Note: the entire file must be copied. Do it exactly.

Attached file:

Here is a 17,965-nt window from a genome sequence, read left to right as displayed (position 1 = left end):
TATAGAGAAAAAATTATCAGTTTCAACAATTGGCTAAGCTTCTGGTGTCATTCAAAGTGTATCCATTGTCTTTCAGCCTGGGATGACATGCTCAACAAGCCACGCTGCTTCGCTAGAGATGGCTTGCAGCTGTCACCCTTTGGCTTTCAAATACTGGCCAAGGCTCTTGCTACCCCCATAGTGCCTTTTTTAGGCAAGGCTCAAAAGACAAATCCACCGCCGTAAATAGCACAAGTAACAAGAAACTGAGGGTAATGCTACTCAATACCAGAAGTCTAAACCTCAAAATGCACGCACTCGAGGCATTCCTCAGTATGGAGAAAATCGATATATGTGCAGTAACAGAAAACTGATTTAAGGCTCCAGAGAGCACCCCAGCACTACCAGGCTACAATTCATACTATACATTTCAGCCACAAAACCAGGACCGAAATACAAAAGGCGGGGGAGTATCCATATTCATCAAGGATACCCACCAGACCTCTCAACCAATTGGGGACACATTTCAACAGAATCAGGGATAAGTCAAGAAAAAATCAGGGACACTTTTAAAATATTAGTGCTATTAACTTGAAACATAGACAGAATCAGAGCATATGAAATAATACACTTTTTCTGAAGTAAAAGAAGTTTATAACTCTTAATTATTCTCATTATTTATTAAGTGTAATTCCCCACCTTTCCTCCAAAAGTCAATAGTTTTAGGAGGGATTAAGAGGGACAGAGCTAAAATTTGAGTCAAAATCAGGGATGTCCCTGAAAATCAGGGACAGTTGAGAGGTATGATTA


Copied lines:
Here is a 17,965-nt window from a genome sequence, read left to right as displayed (position 1 = left end):
TATAGAGAAAAAATTATCAGTTTCAACAATTGGCTAAGCTTCTGGTGTCATTCAAAGTGTATCCATTGTCTTTCAGCCTGGGATGACATGCTCAACAAGCCACGCTGCTTCGCTAGAGATGGCTTGCAGCTGTCACCCTTTGGCTTTCAAATACTGGCCAAGGCTCTTGCTACCCCCATAGTGCCTTTTTTAGGCAAGGCTCAAAAGACAAATCCACCGCCGTAAATAGCACAAGTAACAAGAAACTGAGGGTAATGCTACTCAATACCAGAAGTCTAAACCTCAAAATGCACGCACTCGAGGCATTCCTCAGTATGGAGAAAATCGATATATGTGCAGTAACAGAAAACTGATTTAAGGCTCCAGAGAGCACCCCAGCACTACCAGGCTACAATTCATACTATACATTTCAGCCACAAAACCAGGACCGAAATACAAAAGGCGGGGGAGTATCCATATTCATCAAGGATACCCACCAGACCTCTCAACCAATTGGGGACACATTTCAACAGAATCAGGGATAAGTCAAGAAAAAATCAGGGACACTTTTAAAATATTAGTGCTATTAACTTGAAACATAGACAGAATCAGAGCATATGAAATAATACACTTTTTCTGAAGTAAAAGAAGTTTATAACTCTTAATTATTCTCATTATTTATTAAGTGTAATTCCCCACCTTTCCTCCAAAAGTCAATAGTTTTAGGAGGGATTAAGAGGGACAGAGCTAAAATTTGAGTCAAAATCAGGGATGTCCCTGAAAATCAGGGACAGTTGAGAGGTATGATTA